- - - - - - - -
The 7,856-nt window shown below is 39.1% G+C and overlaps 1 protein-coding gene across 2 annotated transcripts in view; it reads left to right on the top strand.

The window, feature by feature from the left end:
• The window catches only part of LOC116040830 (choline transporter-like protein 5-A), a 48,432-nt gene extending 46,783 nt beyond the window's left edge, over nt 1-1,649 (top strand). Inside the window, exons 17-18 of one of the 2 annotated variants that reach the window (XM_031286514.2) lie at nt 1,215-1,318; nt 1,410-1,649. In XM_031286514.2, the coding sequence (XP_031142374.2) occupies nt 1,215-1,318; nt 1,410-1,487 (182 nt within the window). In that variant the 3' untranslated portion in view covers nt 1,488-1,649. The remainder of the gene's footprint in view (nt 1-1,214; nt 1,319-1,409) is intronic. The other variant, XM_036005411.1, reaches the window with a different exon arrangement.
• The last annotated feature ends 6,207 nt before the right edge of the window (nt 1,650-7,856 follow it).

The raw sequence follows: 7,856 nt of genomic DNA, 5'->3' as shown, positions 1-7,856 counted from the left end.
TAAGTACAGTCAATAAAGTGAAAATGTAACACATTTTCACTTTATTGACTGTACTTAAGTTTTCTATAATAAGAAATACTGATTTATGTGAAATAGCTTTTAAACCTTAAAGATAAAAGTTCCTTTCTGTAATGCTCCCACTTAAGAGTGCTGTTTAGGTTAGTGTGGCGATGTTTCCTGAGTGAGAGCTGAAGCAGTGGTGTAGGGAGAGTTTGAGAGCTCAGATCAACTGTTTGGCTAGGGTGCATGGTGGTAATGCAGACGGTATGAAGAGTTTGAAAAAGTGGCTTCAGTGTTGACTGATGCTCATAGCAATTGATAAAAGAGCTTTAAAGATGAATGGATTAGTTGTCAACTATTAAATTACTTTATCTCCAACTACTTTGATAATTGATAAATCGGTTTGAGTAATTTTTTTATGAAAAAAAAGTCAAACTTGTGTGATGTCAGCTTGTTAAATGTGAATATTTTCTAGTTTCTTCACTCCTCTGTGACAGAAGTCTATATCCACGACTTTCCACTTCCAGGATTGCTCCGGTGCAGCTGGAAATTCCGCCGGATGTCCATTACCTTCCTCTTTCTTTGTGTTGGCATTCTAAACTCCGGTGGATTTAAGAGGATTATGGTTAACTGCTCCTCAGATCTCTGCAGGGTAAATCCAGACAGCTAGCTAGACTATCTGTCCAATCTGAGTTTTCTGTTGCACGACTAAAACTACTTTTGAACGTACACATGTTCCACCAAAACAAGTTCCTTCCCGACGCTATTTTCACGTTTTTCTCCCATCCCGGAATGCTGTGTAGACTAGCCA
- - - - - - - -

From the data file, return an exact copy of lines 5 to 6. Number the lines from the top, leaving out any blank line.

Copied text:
The raw sequence follows: 7,856 nt of genomic DNA, 5'->3' as shown, positions 1-7,856 counted from the left end.
TAAGTACAGTCAATAAAGTGAAAATGTAACACATTTTCACTTTATTGACTGTACTTAAGTTTTCTATAATAAGAAATACTGATTTATGTGAAATAGCTTTTAAACCTTAAAGATAAAAGTTCCTTTCTGTAATGCTCCCACTTAAGAGTGCTGTTTAGGTTAGTGTGGCGATGTTTCCTGAGTGAGAGCTGAAGCAGTGGTGTAGGGAGAGTTTGAGAGCTCAGATCAACTGTTTGGCTAGGGTGCATGGTGGTAATGCAGACGGTATGAAGAGTTTGAAAAAGTGGCTTCAGTGTTGACTGATGCTCATAGCAATTGATAAAAGAGCTTTAAAGATGAATGGATTAGTTGTCAACTATTAAATTACTTTATCTCCAACTACTTTGATAATTGATAAATCGGTTTGAGTAATTTTTTTATGAAAAAAAAGTCAAACTTGTGTGATGTCAGCTTGTTAAATGTGAATATTTTCTAGTTTCTTCACTCCTCTGTGACAGAAGTCTATATCCACGACTTTCCACTTCCAGGATTGCTCCGGTGCAGCTGGAAATTCCGCCGGATGTCCATTACCTTCCTCTTTCTTTGTGTTGGCATTCTAAACTCCGGTGGATTTAAGAGGATTATGGTTAACTGCTCCTCAGATCTCTGCAGGGTAAATCCAGACAGCTAGCTAGACTATCTGTCCAATCTGAGTTTTCTGTTGCACGACTAAAACTACTTTTGAACGTACACATGTTCCACCAAAACAAGTTCCTTCCCGACGCTATTTTCACGTTTTTCTCCCATCCCGGAATGCTGTGTAGACTAGCCA